Updated on August 6, 2016
I miss you always! Yes, I feel good, in many ways.
Updated on August 6, 2016
This year is already a hallmark one for our family. We upped and left my hometown and all our immediate relatives to make a new life in Canada.
In the span of 8 weeks, we found a new apartment, set up our desks (of course!), and are still going through the Settlement Checklist! It’s a grand new adventure I never thought possible and now here we are!
New people I meet here in Canada have been very welcoming and friendly. Sometimes I get asked “Why did you move to Canada?” And my answers seem to change every time.
Like many Filipino migrants, we could live a comfortable life in Manila, especially with the low cost of living and a relatively safe suburban lifestyle. That’s the key word – COMFORT. Family, friends, and everything you know is there.
Yet, when you stop and think about it. We’re in our early 30s. We’d probably have another 30+ productive working years. The world is your oyster. Time for a new adventure, a new chapter of our lives.
Would be nice to have, say, 2 Flags! Flag Theory is an idea spreading among “nomads”, “perpetual travelers”, “location independent” professionals and entrepreneurs. It teaches that being tied down to just 1 country’s government that controls your citizenship, your residence, your assets, and your livelihood is not ideal – best to spread your risk and plant flags in different countries. Multinational corporations do it, after all, have a corporate headquarters in one country, establish subsidiaries all over, manage offshore banking accounts. Certainly an interesting read here, here, and here. OFWs (Overseas Filipino Workers) already have it down by working abroad and being exempt from income tax.
Indeed, having kids changes you. A huge turning point was when we visited John Tracy Clinic (JTC)in Los Angeles. JTC is a nonprofit that advocates for children who are deaf and hard-of-hearing (DHH). Recommended by Dr. Norberto Martinez, one of the handful Cochlear Implant certified surgeons in the Philippines, I signed up for their online course and learned a great deal, especially about the auditory-verbal approach. We attended a panel of children, each child or teenager wearing hearing aids or cochlear implants. They spoke about school and their friends, their hobbies. One of them was in the choir, another one played the piano. They all spoke so well – so different from my preconceived idea of a DHH person. I got teary-eyed then just as I’m writing about this now. How I wish for this future for Sam.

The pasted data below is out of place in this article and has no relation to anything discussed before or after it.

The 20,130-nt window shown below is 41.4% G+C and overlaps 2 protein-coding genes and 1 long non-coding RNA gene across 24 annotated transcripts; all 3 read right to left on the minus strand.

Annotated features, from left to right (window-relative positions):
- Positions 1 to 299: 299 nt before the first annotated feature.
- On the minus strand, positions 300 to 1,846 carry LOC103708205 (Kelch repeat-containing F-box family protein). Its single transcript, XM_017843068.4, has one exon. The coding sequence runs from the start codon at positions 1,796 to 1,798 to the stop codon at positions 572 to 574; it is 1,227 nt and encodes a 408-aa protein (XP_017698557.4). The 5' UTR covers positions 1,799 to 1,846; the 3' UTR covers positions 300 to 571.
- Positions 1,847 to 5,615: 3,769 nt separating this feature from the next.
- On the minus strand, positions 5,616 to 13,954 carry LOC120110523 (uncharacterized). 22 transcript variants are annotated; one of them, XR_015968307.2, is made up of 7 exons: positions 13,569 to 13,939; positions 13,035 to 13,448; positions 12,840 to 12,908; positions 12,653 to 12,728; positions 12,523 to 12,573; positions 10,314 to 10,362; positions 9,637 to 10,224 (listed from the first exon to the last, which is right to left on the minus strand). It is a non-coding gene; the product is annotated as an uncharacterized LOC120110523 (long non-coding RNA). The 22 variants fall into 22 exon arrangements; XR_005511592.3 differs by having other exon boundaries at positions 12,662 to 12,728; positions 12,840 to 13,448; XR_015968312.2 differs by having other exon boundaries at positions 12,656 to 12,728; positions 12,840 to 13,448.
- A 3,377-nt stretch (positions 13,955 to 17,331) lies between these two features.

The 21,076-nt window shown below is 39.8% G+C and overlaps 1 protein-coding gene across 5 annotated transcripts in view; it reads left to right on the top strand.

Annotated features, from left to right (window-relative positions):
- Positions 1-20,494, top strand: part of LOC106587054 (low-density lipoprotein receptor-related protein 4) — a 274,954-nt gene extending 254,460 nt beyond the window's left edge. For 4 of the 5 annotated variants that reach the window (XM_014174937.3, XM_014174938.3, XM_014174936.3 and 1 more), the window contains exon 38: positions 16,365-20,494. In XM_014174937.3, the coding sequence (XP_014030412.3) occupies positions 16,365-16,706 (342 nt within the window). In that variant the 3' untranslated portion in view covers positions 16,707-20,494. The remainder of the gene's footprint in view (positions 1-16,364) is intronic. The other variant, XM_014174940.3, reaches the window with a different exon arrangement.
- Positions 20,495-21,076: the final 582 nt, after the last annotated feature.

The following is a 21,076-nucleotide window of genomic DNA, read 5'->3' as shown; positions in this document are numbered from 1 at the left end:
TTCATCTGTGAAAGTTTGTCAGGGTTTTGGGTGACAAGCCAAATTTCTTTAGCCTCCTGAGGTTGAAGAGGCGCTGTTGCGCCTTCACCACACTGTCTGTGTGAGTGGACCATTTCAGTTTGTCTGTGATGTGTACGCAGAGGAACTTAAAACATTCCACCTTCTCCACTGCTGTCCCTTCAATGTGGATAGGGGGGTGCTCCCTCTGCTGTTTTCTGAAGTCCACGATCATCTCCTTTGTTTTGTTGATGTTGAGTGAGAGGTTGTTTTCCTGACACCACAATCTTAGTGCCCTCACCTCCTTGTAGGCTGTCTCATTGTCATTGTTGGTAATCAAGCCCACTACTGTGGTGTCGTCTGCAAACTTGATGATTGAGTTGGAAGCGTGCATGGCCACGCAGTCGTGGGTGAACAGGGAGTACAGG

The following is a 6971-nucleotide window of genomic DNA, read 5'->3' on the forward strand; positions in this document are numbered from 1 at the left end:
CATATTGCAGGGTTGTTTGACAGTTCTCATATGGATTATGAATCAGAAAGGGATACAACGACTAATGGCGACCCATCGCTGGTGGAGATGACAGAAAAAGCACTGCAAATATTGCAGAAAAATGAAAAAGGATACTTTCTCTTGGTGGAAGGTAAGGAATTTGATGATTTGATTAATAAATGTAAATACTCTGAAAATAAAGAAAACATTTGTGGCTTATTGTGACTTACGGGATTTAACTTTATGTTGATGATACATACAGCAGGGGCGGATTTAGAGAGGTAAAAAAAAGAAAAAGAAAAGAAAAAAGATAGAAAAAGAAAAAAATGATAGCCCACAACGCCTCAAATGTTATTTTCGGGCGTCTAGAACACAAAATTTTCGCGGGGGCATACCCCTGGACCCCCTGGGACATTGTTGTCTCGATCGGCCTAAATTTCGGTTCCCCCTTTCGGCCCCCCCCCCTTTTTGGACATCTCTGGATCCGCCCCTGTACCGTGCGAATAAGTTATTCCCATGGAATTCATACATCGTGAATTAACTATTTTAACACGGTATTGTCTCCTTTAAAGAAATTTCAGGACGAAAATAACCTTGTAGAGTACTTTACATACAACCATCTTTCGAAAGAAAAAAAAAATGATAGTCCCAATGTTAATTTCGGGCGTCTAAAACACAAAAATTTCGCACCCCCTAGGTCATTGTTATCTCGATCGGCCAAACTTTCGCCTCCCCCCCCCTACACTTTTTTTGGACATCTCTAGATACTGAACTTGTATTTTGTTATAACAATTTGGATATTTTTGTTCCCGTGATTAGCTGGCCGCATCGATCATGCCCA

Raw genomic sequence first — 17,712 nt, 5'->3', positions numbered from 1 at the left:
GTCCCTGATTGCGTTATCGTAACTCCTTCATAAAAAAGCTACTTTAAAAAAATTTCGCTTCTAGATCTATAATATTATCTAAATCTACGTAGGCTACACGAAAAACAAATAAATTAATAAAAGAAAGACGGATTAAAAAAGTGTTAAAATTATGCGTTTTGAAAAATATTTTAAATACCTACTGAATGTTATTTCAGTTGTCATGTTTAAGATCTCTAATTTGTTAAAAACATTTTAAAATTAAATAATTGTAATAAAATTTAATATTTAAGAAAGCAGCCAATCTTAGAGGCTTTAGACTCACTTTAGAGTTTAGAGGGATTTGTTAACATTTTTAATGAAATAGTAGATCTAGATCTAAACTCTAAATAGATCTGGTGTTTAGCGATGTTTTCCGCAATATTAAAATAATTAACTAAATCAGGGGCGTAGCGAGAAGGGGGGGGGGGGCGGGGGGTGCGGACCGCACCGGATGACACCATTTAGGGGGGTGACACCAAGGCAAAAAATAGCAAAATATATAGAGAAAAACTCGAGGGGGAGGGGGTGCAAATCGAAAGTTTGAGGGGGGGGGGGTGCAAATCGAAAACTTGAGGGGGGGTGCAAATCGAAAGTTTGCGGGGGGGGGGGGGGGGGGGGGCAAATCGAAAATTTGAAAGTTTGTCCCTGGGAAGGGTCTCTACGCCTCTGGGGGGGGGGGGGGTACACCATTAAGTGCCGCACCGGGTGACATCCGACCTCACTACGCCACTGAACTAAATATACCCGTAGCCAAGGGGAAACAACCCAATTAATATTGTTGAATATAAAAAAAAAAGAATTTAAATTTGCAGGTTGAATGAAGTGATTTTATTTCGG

I don’t know if that outcome would be possible for Sam in Manila. It felt like it would be against all odds, taking a great magnitude of time and energy (and money!) from all of us. I already saw the odds of her being teased, whispered about, and pre-judged. Something I’m quite aware of, being ‘morena’, a supposedly nicer way of describing someone with dark brown skin, in a colonized country where fair skin equates with beauty.
I’ve always felt a heavy Western influence in my thoughts and beliefs. My parents let me visit the US when I was 12 and found the cool climate in San Francisco quite pleasant. I grew up reading American literature, watching American TV shows (I’m sorry but you cannot pay me to watch Filipino soaps), I walk around and talk to myself in English. I have a lot of quirks that seem to be, well, quirks in Manila, but feel quite normal or accepted in the West. So here’s to being in a place where I can be me. Just like my friend Pam feels like she should be in South Korea.
And so I did what I do best and did some R&D. Research a way to move to a developed country, found options, and found Canada to be the best in so many aspects – culture, diversity, education, social welfare, business. The adventure begins!
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Looks like you’re back to regular programming… ina different country. I miss you but I’m happy for you just the same!?